A Beginner's Guide to Creating an Employee Referral Program

Learn how to build, promote, and optimize an effective employee referral program so you can recruit top talent quickly.

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It’s a candidate’s market. Hiring top talent is harder than ever before, with the best candidates disappearing from the market before you’ve even had a chance to speak to them. That’s why you need to focus your efforts on the most effective channels for recruiting the best employees.

According to a study by LinkedIn, the No. 1 way people discover a new job is through a referral from someone they know who works at the company, and companies can expand their talent pool by 10 times by recruiting through their employees’ networks.

The benefits of creating an employee referral program for the purposes of strategic human resource management are clear, but you need to create an effective system that makes it easy for your current workers to refer their talented contacts, and for prospective candidates to apply for your open positions. Here’s how.


Overview: What is an employee referral program?

Your employees are your best resource when it comes to finding top candidates, especially as many of these candidates won’t be actively looking. An employee referral program is a formal way of asking your workers to recommend people to fill open job positions.

To make this work, you need to have a formal process in place so you can make it as easy as possible for your staff to make referrals.


What to consider when creating an employee referral program

You understand the benefits of creating an employee referral program, and you’re ready to get going, but there are a couple of things you need to consider first.

1. Employee satisfaction

If you treat your employees poorly, they won’t recommend anyone they know (and like!) to join the company. You need to keep an eye on employee satisfaction to make sure your workers are happy, engaged, and motivated.

Make sure they like the work they are doing as well as the company culture and workspace. This will also help with convincing top candidates to choose to work for you instead of another company.

2. Job ad specifications

You need to be crystal clear about what skills and experience you are looking for and what kind of candidate would suit the role. For example, are you open to remote work, or do you need them to be based in the office? What kind of contract are you offering — freelance, at-will employment, or something else?

If you don’t include all of the details, then you waste your employees’ time and the time of their contacts.


How to build an employee referral program

Follow the steps below to build an employee referral program that helps you more efficiently and effectively recruit better candidates and improve your human resource planning processes.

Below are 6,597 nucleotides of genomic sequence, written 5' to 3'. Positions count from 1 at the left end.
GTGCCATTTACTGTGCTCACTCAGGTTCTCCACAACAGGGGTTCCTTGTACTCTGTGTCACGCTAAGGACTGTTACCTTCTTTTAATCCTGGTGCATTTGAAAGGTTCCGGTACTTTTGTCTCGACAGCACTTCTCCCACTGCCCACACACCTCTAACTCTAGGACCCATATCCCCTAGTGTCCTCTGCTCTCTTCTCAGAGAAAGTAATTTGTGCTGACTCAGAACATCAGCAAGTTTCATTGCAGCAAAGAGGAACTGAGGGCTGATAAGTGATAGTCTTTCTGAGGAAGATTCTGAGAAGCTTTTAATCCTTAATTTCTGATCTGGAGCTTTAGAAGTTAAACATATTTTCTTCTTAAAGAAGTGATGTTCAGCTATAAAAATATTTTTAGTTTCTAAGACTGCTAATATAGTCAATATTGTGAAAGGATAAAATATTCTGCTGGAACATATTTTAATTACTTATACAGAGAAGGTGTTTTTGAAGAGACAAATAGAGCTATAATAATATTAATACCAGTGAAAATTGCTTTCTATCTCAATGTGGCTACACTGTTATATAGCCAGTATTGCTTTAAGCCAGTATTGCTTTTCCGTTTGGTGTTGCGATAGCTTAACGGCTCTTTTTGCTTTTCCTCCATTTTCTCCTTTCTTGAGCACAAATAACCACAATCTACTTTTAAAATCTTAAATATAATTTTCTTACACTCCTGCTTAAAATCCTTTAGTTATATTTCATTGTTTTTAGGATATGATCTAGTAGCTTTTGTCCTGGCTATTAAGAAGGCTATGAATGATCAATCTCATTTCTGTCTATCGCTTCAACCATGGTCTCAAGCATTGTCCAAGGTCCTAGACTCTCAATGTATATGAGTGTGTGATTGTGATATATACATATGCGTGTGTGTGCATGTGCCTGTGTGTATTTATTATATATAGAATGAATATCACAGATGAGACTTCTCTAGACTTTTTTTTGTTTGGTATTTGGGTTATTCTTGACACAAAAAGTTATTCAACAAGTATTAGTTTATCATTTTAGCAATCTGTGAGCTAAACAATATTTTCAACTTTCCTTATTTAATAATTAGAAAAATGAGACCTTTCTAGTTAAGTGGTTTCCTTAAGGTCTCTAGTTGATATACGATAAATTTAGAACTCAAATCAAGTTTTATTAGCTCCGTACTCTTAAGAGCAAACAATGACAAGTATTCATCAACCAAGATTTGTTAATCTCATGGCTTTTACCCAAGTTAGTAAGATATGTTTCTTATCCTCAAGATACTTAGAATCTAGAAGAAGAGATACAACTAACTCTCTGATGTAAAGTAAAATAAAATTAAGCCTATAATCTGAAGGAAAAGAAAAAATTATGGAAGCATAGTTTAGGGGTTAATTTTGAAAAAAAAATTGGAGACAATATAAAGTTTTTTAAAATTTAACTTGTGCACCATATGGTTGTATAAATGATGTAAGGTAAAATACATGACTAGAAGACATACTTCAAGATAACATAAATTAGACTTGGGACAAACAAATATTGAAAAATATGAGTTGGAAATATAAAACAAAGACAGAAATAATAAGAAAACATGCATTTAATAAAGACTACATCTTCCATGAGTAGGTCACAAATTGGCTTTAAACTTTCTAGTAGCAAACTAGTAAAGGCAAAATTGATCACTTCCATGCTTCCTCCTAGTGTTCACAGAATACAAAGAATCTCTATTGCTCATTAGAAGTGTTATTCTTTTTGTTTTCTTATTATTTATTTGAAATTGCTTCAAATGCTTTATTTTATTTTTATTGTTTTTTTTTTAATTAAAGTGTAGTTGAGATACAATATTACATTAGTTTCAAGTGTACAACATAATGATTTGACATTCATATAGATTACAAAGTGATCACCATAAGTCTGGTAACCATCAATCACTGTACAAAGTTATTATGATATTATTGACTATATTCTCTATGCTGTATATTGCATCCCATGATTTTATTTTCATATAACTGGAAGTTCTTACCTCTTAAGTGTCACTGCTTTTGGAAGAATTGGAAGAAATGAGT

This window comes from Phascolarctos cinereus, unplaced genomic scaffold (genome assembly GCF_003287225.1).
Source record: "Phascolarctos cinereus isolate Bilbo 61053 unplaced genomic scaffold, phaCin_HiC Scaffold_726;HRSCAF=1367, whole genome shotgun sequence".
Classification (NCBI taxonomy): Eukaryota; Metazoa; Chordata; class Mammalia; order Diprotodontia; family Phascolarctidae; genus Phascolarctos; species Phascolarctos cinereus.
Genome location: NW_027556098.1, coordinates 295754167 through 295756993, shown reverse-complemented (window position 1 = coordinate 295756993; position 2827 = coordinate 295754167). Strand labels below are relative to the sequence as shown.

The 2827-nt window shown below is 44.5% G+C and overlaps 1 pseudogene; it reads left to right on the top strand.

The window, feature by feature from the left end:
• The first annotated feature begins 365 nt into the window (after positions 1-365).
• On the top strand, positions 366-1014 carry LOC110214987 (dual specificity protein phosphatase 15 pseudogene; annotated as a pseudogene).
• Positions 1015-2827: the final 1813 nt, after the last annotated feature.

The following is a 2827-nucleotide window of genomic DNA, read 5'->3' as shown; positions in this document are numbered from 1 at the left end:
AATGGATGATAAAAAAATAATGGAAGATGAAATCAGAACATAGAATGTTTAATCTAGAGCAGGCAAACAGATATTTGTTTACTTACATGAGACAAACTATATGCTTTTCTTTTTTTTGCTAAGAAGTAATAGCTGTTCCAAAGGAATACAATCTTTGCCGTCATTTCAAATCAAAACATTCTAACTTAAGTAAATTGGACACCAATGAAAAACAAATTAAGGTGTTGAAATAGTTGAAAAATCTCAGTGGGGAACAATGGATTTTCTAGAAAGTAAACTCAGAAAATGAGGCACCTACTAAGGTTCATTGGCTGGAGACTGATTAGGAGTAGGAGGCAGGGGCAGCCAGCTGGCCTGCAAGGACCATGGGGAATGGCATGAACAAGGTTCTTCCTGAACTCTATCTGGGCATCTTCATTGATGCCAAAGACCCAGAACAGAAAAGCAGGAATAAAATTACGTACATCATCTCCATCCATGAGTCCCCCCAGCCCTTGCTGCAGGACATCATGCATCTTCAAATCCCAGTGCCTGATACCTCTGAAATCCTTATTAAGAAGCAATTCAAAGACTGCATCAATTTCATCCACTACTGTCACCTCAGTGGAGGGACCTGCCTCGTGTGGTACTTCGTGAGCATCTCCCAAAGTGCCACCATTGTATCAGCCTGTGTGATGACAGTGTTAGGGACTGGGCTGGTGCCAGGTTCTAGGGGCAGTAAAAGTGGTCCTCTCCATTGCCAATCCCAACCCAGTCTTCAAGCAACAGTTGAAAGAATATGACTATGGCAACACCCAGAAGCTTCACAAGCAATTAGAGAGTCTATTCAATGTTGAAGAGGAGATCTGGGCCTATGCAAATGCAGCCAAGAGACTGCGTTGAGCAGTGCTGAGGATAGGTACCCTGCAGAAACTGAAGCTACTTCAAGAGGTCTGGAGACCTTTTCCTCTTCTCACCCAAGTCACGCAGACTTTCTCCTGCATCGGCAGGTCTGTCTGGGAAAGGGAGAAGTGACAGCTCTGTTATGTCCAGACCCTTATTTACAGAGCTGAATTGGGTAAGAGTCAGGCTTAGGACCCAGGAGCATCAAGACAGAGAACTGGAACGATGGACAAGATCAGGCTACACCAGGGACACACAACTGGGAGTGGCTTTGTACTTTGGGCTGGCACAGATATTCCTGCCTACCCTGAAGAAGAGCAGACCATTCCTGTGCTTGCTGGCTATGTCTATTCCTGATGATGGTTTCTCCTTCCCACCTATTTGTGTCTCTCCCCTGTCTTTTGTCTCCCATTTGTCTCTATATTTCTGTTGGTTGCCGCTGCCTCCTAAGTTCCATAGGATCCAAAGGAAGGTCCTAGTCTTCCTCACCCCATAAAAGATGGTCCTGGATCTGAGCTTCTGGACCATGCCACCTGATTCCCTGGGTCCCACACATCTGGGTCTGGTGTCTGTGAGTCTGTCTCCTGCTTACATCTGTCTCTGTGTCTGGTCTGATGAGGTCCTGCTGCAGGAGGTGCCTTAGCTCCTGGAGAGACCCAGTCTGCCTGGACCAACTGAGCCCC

Step 1: Plan logistics

Who will oversee your referral program? How much time will you spend managing the program? What are the goals of this program, and how will you know if it’s been successful? Do you want to use the program to fill certain positions, speed time to hire, or recruit more loyal candidates who stick around longer?

These are all questions you need to consider before you start to build your plan.

Tips for planning logistics:

There are a number of factors to consider when you’re in the planning stage that will influence how you shape your program later on.

  • Set SMART goals: Use people analytics to decide which HR metrics to track, such as the time it takes to hire a candidate for a position. These metrics need to be specific, measurable, achievable, relevant, and time-based.
  • Be collaborative: Get input from all departments to learn how they can help with the program and what they want and need to make it useful.

Step 2: Set rules

It’s important that your employee referral program is transparent and fair and that you are completely open about all aspects of the system. That’s why you need to set rules at the very start and communicate them clearly, ideally including them in your employee handbook so everyone can refer back to them at any time.

Tips for setting rules:

Setting rules also means sticking to the rules. Don’t create rules and then discard them. Here’s how you can best-set rules for your program.

  • Keep it simple: Don’t add so many rules that you make it incomprehensible, or your employees don’t make any referrals because they don’t understand the program.
  • Decide how to deal with complications: What happens if two employees refer the same person? How will you handle it? Think about all reasonably possible scenarios before you roll out the program.

Step 3: Design the program

This step is where you decide how you are going to ask employees to refer contacts and what they will receive as an incentive. When designing your program, consider the goals you set in step one and make sure the program can help you achieve what you set out to do.

Tips for designing the program:

Being collaborative is important, as you want to ensure that your staff actually use the program, rather than finding out you wasted time creating a system that everyone deems too complicated or without a fair reward.